Author's blurb: When I subscribe to a service, I usually think about how often I'm going to use it in the first place. Of course, an ambulance service might be the last thing on my mind. How many of us had to be taken to hospital in an ambulance at all?
First Assistance is a service from First Ambulance, a private ambulance provider in Malaysia with over 50 years of experience.
First aid saves you from paying expensive one-time fees when calling a private ambulance.
Instead, you only pay a membership fee, which acts like insurance specifically for emergency services.
This service also has two other goals: to get you to the hospital of your choice and as quickly as possible.
Time is of the essence
The First Aid Team / Photo credits: First Aid
The team guarantees they will be at the scene in 15 minutes (although this is currently only for Subang Jaya) and has run some tests to prove they are capable of delivering the fastest ambulance in the area.
"We ran multiple loop tests in the Subang area to ensure our ambulances are within 15 minutes of response time in a variety of traffic scenarios," said Nicholas Chia, Principal Investor of First Ambulance.
“Before we started, we had more than 50 experimenters helping us test our call center and shipping processes, and we were able to achieve a time of 15 minutes on site under normal conditions,” added Steven Penafort, co-founder of First Ambulance.
But what if you already live near a hospital and could get someone in your household to drive you there in 5 minutes? Wouldn't that be better and more efficient?
Nithi Maniam, also one of the company's investors, stated, "With one exception, someone you live with is most likely not receiving medical training to move patients, which can cause further permanent harm to the patient."
"In contrast, our team of trained paramedics would be able to provide adequate pre-hospital care during the 'golden hour' for cases like stroke that can prevent permanent disability," he added.
The first aid team looking after a patient on site / Photo credit: First Aid
All First Assistance paramedics are trained in Advanced Cardiac Life Support (ACLS). This means they can run a range of clinical algorithms for the urgent management of cardiac arrest, stroke, heart attack, and other life-threatening cardiovascular emergencies.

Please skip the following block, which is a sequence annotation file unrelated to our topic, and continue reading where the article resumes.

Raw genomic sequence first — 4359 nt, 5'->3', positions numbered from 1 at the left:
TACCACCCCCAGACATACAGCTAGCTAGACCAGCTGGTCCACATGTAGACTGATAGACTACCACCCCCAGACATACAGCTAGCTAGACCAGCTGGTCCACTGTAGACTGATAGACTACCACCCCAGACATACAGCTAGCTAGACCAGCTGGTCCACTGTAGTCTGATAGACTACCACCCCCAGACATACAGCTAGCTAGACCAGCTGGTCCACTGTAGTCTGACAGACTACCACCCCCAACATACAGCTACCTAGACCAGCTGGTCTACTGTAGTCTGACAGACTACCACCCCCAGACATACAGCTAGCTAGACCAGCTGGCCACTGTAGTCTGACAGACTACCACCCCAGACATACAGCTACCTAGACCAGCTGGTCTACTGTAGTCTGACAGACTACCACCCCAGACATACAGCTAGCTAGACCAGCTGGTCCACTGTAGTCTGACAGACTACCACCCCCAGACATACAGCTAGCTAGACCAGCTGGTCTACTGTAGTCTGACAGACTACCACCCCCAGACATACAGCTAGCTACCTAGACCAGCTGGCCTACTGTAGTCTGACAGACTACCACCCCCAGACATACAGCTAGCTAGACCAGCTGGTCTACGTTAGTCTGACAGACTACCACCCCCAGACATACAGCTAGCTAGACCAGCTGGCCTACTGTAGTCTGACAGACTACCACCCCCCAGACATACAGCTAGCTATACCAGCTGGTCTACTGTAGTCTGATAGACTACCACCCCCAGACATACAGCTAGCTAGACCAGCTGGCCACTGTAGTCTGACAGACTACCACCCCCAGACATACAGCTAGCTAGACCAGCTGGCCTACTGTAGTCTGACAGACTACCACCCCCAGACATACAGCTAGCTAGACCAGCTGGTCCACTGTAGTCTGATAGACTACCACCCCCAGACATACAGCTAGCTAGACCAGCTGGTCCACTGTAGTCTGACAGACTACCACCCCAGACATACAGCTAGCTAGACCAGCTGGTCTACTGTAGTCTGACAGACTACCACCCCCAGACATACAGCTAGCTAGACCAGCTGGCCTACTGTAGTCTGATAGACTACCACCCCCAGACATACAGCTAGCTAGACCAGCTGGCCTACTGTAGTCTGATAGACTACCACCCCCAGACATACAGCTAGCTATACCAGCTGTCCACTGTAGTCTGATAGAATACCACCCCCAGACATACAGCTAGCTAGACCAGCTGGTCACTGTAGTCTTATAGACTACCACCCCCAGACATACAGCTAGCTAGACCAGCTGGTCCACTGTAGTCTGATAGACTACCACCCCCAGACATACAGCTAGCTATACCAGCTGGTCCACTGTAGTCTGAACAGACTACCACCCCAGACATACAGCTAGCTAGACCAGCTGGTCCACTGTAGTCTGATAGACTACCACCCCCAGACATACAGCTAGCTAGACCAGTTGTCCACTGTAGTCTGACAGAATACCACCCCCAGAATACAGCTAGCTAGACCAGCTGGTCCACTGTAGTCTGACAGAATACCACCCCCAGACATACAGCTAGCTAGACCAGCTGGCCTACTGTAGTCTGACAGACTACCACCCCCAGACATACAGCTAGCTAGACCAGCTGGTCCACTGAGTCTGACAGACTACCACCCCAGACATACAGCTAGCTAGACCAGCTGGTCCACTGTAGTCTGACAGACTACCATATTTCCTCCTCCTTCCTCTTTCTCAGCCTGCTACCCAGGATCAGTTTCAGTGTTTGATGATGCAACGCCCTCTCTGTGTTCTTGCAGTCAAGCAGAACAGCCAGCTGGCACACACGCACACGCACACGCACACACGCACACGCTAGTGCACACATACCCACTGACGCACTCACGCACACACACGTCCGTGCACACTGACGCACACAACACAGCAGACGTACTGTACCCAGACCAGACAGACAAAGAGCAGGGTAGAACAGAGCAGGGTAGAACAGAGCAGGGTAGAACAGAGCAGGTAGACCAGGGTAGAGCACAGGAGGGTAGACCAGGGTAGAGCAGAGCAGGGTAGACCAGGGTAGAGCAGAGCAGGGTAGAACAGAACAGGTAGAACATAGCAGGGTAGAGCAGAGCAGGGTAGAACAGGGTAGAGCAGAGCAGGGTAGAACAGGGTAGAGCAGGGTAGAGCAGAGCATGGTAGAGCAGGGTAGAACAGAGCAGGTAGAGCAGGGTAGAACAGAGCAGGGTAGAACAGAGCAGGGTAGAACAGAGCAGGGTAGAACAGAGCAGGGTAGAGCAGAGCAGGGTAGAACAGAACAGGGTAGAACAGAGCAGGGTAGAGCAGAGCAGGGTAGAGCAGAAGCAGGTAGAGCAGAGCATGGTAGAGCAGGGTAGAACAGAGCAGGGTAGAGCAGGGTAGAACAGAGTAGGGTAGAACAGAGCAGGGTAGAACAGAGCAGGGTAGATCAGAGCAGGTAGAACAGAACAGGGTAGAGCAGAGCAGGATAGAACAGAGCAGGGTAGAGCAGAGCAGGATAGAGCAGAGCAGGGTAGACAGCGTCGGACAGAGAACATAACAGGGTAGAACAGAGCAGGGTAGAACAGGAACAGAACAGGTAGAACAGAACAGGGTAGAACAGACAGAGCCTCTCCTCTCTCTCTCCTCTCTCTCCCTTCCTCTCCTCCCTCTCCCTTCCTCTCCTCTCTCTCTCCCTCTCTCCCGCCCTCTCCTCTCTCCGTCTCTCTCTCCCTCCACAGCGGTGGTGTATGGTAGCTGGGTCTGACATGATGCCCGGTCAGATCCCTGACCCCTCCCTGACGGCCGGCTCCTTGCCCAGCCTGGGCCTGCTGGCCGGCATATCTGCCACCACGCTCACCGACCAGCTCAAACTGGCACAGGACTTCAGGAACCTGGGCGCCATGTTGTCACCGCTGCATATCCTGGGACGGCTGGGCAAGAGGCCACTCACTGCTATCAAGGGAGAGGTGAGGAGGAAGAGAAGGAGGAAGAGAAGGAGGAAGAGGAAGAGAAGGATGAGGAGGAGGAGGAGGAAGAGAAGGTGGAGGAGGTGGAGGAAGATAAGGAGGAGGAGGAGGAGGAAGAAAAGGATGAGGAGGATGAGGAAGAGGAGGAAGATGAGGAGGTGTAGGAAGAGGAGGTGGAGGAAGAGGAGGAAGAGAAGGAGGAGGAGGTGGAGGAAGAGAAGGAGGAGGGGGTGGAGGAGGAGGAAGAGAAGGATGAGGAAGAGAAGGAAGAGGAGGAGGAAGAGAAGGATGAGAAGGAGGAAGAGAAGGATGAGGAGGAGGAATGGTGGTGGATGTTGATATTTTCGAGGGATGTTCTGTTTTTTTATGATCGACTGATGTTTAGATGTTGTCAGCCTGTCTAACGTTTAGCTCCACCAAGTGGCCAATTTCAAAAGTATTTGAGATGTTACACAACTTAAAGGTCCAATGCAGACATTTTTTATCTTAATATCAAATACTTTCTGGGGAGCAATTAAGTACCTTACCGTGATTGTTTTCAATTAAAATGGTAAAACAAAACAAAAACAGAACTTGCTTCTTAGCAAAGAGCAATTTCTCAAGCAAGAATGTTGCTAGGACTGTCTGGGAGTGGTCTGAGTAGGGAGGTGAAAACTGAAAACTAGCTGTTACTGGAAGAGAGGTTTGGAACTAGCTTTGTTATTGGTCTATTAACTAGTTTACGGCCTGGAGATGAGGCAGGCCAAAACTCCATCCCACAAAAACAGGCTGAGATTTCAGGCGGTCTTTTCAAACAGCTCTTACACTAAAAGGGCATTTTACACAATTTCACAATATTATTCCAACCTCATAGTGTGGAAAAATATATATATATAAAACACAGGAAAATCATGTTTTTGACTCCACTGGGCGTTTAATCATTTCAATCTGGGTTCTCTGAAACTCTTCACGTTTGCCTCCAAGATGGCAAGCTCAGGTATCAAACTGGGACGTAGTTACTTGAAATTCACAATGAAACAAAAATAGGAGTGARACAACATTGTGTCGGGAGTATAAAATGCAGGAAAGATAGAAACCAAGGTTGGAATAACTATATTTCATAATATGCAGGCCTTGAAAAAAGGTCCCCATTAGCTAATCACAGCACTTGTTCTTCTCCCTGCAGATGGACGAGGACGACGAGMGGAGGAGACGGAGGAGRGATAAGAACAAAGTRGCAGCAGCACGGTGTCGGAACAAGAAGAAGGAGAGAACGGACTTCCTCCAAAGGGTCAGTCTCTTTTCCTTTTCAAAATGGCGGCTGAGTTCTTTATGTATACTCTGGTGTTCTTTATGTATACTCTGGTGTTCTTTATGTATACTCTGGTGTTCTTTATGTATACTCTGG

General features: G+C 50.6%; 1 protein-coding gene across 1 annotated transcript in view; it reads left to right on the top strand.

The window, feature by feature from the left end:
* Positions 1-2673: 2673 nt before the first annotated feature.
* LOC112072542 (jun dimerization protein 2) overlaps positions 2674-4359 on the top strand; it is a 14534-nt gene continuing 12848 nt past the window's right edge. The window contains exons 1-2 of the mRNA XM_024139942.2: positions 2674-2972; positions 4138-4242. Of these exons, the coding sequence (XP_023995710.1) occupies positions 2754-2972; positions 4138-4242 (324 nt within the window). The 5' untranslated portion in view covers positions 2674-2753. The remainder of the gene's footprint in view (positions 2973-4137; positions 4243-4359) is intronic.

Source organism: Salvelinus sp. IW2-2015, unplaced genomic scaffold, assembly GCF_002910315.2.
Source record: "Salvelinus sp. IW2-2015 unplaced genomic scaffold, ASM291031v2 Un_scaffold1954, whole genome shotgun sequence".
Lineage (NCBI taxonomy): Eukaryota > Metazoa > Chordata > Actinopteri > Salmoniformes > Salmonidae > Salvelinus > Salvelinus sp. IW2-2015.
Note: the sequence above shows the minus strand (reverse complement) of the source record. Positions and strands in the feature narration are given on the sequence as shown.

This is also reflected in the track record of First Ambulance (and therefore First Assistance).
"Our success rate in providing immediate care to people has been near perfect over the past 20 years," said Nithi.
This, of course, excludes the cases of failure due to patient non-compliance, e.g. B. When impatient people take matters into their own hands while waiting for the ambulance, floods and other external factors beyond their control.
Give patients a choice
The First Aid Fleet / Image Credit: First Aid
Because First Assistance has access to their parent company's fleet of private ambulances, they can take patients to the hospitals of their choice, which is not common with public ambulances.
"The standard operating procedure for public ambulances is to take you to the nearest government hospital rather than the nearest hospital," said Nicholas.
"Sometimes we want a choice and our membership allows you to choose your hospital in the order of your preference," he added.
The first aid teams are also trained to check availability in advance in the emergency room of the hospital you choose.
If emergency rooms are not available, they will be chosen as the second best choice. So of course if you live 5 minutes away you are safer than most who don't.
The team also indicated that older people are at higher risk when it comes to health care and therefore desperately in need of first aid membership.